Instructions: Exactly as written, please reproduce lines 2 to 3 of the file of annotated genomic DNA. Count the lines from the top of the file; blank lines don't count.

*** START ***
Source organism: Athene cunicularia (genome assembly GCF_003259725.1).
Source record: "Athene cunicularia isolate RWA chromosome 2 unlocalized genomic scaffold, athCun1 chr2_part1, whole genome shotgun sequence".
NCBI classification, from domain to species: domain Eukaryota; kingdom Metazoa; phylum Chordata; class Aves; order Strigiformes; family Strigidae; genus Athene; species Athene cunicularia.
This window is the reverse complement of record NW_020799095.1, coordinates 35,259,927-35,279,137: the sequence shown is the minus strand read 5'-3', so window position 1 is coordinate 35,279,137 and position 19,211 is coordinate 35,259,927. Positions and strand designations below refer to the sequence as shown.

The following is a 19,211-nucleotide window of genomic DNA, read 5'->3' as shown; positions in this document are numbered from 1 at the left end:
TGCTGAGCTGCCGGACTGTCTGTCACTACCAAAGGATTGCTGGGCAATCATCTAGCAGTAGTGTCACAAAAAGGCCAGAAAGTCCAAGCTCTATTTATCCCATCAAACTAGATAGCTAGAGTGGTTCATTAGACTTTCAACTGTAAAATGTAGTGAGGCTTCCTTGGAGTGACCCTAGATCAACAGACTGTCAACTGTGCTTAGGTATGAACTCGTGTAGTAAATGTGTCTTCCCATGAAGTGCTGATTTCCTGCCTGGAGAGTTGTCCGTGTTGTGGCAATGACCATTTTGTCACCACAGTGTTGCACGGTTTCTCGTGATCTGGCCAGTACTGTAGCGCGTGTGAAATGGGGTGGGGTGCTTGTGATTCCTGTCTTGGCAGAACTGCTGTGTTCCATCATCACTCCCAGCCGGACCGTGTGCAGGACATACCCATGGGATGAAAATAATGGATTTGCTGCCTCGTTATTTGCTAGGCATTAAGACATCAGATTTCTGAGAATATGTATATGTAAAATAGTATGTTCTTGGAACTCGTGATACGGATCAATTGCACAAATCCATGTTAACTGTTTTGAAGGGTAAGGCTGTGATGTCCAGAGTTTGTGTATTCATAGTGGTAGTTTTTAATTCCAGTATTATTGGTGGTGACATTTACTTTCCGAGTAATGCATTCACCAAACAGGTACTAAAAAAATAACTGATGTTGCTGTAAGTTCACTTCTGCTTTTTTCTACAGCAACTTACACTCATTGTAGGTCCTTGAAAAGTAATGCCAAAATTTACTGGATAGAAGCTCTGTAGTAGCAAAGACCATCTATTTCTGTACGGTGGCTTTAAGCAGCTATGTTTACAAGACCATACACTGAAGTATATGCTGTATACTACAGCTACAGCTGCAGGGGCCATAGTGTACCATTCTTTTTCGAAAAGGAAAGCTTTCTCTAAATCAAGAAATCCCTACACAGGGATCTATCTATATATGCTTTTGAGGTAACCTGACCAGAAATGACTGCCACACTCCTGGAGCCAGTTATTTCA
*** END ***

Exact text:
Source record: "Athene cunicularia isolate RWA chromosome 2 unlocalized genomic scaffold, athCun1 chr2_part1, whole genome shotgun sequence".
NCBI classification, from domain to species: domain Eukaryota; kingdom Metazoa; phylum Chordata; class Aves; order Strigiformes; family Strigidae; genus Athene; species Athene cunicularia.